The FullMonty provides intensified sense of expectation and suspense fromthe beginning to the end of the film. Director Urbeto Pasolini (2006)has assembled an excellent cast of actors, whose performance is aboveboard and excellent. The actors representing the aspiring stripperstruthfully symbolize the essence of proletarian New Yorkers. In fact,the human cast is the most important aspect of the film with anexcellent cast, Valerie’s costumes that work nicely for the 90slife, great sound design, clever set looks, and excellent backlightgives the film a witty and a humorous aspect. The choreography andhilarious auditions bring the film to its best. Although whathappens to them and the circumstances surrounding their lives areserious, the use of amiable designs and good laughs throughout thefilm provide the needed theatrical essence. Pasolini (2006) use ofmusical aspects and actors full of wit transforms the film to asuccess. However, the film is a bit long, but the climax of the filmwith full theatrical and cinematic aspects presents the film as asuccess. The film is a success, apart from the considerable lengthierruntime.
Adapted from aplay and directed by Rudin (2009), Doubt is undoubtedly amongthe best screened films to have ever hit the theatres. The use ofbright colors, flamboyant gestures, and deep meanings allow the filmto hand everything to the audiences. Non-diegetic and close-ups withstunning performances from the actors provide a nine-scene film thatonly dies in climax upon its close. Rudin (2009) utilizes differentcinematic techniques such as static scenes, addition of setting, openstage, splitting of scenes, alteration of lighting and color, displayof brightly sun rays, different camera angles, and close ups.Although the use of extra scenes adds to the depth of the film, itdistracts some core elements of the film. The cast of the film is itsgreatest strength.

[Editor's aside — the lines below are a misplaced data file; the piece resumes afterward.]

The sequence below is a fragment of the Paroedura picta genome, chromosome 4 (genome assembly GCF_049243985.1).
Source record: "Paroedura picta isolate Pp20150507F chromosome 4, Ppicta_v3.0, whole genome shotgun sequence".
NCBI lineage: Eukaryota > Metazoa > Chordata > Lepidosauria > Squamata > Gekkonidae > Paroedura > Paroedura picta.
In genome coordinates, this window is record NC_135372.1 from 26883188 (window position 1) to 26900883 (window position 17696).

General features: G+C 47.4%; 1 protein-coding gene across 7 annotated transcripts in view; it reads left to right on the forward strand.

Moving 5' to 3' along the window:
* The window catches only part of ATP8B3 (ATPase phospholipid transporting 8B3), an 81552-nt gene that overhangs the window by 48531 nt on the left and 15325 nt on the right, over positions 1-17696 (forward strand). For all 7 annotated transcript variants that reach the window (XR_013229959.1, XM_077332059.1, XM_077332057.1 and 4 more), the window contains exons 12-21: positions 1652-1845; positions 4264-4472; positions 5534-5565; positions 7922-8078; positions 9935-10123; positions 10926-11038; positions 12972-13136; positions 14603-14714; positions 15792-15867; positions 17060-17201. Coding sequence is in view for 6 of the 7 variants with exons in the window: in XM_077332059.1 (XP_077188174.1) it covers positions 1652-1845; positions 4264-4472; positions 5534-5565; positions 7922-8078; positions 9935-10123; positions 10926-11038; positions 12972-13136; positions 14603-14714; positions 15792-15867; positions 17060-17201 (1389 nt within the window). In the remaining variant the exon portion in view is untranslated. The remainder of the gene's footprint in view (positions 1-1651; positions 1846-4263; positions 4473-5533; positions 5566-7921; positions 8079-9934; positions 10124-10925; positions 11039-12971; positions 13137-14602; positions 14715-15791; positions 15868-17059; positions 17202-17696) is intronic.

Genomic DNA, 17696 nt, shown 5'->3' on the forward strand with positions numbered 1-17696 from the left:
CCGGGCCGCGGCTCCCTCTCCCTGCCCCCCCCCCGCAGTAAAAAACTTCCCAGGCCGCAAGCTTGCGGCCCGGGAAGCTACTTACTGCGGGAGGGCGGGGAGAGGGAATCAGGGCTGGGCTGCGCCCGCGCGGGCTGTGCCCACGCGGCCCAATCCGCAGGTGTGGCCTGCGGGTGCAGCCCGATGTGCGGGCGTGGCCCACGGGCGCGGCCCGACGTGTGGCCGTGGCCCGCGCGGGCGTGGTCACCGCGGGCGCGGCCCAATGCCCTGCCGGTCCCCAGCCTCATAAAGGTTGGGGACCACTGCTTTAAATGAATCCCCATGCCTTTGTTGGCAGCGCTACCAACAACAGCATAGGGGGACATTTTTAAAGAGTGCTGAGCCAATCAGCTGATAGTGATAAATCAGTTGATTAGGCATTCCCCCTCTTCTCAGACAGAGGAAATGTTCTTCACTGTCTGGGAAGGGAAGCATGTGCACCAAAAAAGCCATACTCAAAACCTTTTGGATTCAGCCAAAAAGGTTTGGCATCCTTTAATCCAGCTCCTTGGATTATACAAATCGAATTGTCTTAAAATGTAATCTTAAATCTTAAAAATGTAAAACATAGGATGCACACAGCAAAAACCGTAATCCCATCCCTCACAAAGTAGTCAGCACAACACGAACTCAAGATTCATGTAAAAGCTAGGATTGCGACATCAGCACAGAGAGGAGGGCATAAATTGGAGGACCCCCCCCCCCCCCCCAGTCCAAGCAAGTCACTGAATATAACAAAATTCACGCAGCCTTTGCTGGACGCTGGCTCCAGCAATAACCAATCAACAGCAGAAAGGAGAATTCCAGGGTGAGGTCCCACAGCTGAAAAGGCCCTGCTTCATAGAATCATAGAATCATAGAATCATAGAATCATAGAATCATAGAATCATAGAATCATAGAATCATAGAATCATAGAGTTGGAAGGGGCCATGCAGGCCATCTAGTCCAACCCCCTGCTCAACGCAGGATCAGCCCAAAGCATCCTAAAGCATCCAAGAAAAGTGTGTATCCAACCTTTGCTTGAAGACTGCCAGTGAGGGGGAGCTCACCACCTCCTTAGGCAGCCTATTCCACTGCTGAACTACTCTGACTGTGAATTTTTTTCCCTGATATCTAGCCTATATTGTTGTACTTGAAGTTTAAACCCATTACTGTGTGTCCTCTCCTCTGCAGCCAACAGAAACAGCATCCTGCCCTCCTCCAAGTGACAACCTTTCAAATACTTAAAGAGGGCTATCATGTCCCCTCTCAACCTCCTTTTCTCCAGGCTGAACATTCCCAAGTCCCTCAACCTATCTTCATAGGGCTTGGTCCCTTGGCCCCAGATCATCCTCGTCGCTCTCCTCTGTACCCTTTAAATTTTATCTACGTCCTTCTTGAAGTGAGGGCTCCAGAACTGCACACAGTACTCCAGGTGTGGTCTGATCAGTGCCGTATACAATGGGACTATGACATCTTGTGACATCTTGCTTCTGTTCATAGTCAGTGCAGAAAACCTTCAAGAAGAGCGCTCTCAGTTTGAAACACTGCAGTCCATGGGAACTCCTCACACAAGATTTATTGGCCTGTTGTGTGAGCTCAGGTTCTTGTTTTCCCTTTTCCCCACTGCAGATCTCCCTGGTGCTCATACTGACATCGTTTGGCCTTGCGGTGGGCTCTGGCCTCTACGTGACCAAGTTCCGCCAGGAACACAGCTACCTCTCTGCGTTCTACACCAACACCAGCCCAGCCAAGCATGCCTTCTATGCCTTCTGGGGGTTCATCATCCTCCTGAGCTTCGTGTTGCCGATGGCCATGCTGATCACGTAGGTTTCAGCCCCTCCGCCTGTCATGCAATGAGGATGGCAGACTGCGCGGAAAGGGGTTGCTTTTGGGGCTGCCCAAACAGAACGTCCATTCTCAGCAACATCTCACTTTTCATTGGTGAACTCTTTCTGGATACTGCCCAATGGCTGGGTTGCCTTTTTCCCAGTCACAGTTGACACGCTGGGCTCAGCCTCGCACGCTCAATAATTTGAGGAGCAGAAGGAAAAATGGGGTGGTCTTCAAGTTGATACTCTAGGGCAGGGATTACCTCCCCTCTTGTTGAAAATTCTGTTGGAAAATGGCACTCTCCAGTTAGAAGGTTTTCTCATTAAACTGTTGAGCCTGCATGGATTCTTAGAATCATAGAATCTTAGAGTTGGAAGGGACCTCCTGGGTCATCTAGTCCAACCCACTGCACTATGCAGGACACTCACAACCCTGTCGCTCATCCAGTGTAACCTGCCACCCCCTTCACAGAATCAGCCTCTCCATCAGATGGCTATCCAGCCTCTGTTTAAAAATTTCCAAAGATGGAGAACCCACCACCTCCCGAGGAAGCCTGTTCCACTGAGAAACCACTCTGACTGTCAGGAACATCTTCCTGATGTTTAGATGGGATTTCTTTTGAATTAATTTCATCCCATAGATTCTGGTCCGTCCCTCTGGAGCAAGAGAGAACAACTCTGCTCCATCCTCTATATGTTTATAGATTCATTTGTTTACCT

Hamlet,Proof, and A Few Good Men, contains psychologicalelements and perturbing backgrounds that aim to solidify theirintentions of keeping with horrific themes. The scenes and settingsprovide such descriptions unlike Fully Monty, Chicago,and Doubt, which provide musical and witty scenes. Overall,all the films have a success story, but they differ greatly in termsof cinematic and theatrical elements used especially cast andscreenplay.
Almereyda, M. (Director). (2001). Hamlet [Motion picture].America: Miramax Home Entertainment :.
Kirby, M. (2011). A formalist theatre. University ofPennsylvania Press.
MacKenzie, S. (Ed.). (2014). Film Manifestos and Global CinemaCultures: A Critical Anthology. Univ of California Press.
Marshall, R. (Director). (2002). Chicago [Motion picture].U.S.: Miramax Home Entertainment
Pasolini, U. (Director). (2006). The full Monty [Motionpicture]. U.S.: Twentieth Century Fox Home Entertainment.
Reiner, R. (Director). (2001). A few good men [Motionpicture]. America: Columbia TriStar Home Video.
Rudin, S. (Director). (2009). Doubt [Motion picture]. America:Buena Vista Home Entertainment.
Wagner, M. (2011). Shakespeare, theatre, and time. Routledge,Taylor & Francis Group.
Madden, J. (Director). (2005). Proof [Motion picture].America: RCV.